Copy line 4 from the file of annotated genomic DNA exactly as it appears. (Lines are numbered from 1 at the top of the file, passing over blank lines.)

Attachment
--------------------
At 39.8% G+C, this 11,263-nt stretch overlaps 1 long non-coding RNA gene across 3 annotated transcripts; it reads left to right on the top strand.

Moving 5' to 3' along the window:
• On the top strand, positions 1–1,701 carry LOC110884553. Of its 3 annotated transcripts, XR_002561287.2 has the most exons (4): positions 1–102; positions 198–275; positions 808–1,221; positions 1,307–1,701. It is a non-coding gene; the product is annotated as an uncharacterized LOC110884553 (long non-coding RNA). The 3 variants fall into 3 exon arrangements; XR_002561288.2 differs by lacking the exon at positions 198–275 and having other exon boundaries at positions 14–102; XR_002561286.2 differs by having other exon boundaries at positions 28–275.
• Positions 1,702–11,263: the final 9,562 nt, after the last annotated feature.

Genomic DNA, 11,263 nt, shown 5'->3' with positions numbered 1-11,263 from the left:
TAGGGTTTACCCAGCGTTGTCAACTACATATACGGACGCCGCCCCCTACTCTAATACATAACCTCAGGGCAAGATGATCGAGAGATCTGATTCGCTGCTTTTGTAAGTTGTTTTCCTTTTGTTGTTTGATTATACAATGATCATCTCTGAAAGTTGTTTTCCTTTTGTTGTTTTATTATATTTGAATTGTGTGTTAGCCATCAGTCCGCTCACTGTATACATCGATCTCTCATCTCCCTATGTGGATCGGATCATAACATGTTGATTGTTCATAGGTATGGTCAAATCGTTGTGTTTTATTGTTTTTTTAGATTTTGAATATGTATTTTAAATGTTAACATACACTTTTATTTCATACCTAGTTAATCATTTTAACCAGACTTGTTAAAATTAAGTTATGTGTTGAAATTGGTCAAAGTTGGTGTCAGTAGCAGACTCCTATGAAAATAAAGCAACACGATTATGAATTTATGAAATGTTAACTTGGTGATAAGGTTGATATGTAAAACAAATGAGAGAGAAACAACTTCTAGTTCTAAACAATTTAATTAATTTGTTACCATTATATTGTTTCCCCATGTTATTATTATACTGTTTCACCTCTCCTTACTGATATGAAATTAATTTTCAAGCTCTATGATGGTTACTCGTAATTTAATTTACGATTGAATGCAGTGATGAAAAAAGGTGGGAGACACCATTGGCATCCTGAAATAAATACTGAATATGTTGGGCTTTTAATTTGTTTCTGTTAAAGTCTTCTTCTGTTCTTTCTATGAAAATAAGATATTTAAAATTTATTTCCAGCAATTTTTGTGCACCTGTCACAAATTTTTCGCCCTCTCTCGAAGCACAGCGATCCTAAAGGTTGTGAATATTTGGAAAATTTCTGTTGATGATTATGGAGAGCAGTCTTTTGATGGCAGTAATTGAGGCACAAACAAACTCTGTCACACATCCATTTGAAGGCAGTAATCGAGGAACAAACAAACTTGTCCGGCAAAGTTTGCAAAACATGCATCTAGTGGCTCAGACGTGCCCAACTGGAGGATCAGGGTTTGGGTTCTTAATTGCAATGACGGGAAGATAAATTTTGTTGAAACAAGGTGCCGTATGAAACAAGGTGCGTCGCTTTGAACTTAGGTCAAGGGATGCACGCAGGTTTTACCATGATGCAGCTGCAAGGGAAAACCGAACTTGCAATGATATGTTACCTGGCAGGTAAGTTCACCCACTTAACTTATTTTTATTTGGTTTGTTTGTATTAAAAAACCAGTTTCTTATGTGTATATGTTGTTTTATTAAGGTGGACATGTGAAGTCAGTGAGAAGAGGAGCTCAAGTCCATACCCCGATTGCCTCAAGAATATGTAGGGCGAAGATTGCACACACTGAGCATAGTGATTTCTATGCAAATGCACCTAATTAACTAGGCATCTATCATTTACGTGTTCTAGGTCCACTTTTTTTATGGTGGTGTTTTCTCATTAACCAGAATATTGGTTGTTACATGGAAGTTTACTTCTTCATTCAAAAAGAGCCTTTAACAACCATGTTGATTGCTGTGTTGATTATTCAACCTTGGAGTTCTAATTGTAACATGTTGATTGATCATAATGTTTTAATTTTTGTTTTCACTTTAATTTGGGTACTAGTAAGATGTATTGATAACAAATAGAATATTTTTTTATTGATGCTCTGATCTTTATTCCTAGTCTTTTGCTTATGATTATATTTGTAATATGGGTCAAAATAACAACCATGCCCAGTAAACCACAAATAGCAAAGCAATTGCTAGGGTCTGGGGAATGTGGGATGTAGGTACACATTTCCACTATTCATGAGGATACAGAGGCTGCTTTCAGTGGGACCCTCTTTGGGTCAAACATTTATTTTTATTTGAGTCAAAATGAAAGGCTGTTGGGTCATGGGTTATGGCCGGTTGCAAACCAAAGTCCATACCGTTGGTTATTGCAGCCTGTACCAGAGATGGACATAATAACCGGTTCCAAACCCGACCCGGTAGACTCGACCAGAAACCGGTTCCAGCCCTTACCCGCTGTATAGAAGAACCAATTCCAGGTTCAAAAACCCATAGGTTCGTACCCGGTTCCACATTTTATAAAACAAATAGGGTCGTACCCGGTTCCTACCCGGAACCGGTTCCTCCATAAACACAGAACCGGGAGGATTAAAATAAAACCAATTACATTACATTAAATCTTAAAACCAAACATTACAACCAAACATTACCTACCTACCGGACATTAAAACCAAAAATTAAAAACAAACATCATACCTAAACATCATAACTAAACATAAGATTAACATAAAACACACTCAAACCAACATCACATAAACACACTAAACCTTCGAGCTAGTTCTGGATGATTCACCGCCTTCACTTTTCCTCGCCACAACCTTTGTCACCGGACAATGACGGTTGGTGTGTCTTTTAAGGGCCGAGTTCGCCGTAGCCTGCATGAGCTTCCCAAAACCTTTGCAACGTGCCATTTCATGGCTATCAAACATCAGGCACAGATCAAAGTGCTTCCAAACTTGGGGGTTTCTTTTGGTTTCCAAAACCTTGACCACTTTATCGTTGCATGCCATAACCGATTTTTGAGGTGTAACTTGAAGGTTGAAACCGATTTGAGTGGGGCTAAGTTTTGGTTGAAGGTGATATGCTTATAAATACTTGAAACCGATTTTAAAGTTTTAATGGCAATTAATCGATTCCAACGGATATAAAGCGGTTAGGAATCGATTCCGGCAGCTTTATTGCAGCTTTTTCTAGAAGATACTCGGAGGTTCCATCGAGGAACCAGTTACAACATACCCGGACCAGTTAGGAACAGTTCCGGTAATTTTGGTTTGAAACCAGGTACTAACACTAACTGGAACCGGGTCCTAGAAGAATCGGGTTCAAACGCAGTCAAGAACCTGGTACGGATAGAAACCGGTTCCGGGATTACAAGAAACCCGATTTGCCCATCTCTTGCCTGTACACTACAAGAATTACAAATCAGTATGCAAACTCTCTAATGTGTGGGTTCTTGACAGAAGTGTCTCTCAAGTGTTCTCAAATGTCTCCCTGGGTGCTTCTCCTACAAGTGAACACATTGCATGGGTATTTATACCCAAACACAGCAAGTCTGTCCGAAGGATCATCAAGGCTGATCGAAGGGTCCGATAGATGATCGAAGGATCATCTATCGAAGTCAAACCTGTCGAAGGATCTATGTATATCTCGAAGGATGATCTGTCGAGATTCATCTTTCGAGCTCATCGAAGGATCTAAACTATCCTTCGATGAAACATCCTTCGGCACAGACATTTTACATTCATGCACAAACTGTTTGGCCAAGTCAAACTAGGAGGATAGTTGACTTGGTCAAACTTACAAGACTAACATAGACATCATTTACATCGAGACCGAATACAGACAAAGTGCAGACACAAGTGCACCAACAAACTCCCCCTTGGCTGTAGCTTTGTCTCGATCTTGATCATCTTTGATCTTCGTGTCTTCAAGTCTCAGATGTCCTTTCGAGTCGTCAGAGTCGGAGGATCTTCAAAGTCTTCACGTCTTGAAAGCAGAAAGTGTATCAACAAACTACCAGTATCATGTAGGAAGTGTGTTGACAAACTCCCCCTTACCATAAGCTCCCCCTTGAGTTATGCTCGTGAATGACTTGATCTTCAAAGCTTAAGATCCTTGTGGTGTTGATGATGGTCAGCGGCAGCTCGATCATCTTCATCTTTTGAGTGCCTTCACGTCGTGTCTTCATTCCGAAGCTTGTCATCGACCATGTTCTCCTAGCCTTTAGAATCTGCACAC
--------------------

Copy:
• Positions 1,702–11,263: the final 9,562 nt, after the last annotated feature.